Well firstly, get into the mindset that business decisions should begin and end with the customer. By ensuring that the customer’s voice is heard in the boardroom, a cohesive and impactful customer experience programme can be established.
Everyone from the executive team through to the front line must understand their role in ensuring that customer feedback is not simply used to fix faults, but fuels competitive advantage and an unbreakable connection to customers. Those that do are reaping the rewards in terms of customer advocacy, loyalty and spend.
Don’t let your competitors overtake you in the customer experience race.
In today’s era of increasing customer churn, where price differentiation is no longer sustainable and customers’ expectations have shifted, customer experience has become the new battleground. Organisations must put emphasis on differentiating themselves from their competition by providing superior customer service. Download our paper to discover how to compete on Customer Experience and increase ROI.
Join the 15% benefiting from sustainable profits from succeeding in Customer Experience.
It is time for CX programmes to evolve from a cost centre to a profit driver. Programmes that continue to superficially commit to putting customers at the centre of business operations are unlikely to achieve game changing ROI, with implications for growth and competitive positioning. Download our popular paper to find out how organisations are increasing ROI through intelligent customer experience.
Did you enjoy this blog? Read our related posts and free downloadable materials:
The post Cost centre or profit driver? Customer Experience and ROI appeared first on Maru/Syngro.
Return customers are the lifeblood of any business. A loyal customer is not only paying for your products and services but is telling others about you, too. Be sure to… The post 5 ways to keep your customers coming back appeared first on...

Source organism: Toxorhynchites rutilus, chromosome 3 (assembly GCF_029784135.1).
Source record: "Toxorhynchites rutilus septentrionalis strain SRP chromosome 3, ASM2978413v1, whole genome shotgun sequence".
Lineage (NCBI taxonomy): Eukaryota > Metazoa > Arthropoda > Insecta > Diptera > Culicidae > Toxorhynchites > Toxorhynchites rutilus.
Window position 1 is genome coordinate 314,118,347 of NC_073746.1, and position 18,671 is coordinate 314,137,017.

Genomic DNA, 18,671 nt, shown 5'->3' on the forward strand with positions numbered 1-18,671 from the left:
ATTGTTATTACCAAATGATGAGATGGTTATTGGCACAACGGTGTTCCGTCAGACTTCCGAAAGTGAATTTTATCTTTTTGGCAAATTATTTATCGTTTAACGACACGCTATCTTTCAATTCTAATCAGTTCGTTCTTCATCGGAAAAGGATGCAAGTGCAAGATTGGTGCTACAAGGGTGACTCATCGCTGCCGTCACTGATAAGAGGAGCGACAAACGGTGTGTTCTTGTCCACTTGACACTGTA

Return customers are the lifeblood of any business. A loyal customer is not only paying for your products and services but is telling others about you, too. Be sure to protect the investment you made in earning their business the first time by taking the best possible care of them to ensure they keep coming back to you.
Read our posts and free downloadable materials designed to enhance your Customer Experience:
And finally, did you know!
We are emotional buyers. We want personal experiences. We want organisations to focus on creating relationships with us. Last week’s paper was about why relationship centric is the new customer… The post How to become relationship centric appeared first on...
We are emotional buyers. We want personal experiences. We want organisations to focus on creating relationships with us.
Last week’s paper was about why relationship centric is the new customer centric and this week brings a handy infographic complete with statistics to back why a relationship centric culture is the way forward.
Download the infographic today!
We’ve pulled together 20 Customer Experience statistics worth knowing about. Research shows that 55% of consumers are willing to pay more for a guaranteed good experience. 86% of consumers are… The post Fast facts: Customer Experience appeared first on...
We’ve pulled together 20 Customer Experience statistics worth knowing about.
- Research shows that 55% of consumers are willing to pay more for a guaranteed good experience.
- 86% of consumers are willing to pay more for an upgraded experience.
- Customer frustration leads to the following: 13% tell 15 or more people if they’re unhappy. Conversely, 72% of consumers will share a positive experience with 6 or more people.
- 67% of consumers site bad experiences as reason for churn.
- It is 6-7X more expensive for companies to attract new customers than to keep existing customers.
- Only 12% of companies are able to successfully upsell or cross-sell to new customers.
- 66% of consumers who switched brands did so because of poor service
- 70% of companies that deliver best in class customer experience use customer feedback – versus industry average of 50%, and 29% for laggards.
- 56% of customer just want the right answer, but 64% of customers do not trust the information.
- 55% of customer requests for service on social media are not acknowledged.
- 87% of customers think brands need to put more effort into providing a consistent experience
- 89% of businesses are soon expected to compete mainly on customer experience
- 80% of companies say they deliver “superior” customer service but only 8% of customers agree.
- 91% of unhappy customers will not willingly do business with you again
- Employees only ask for the customer’s name 21% of the time
- 70% of buying experiences are based on how the customer feels they are being treated
- 27% of email inquires are answered incorrectly
- 75% of customers believe it takes too long to reach a live agent
- 41% of consumers expect an e-mail response within six hours. Only 36% of retailers responded that quickly
- 81% of companies with strong capabilities and competencies for delivering customer experience excellence are outperforming their competition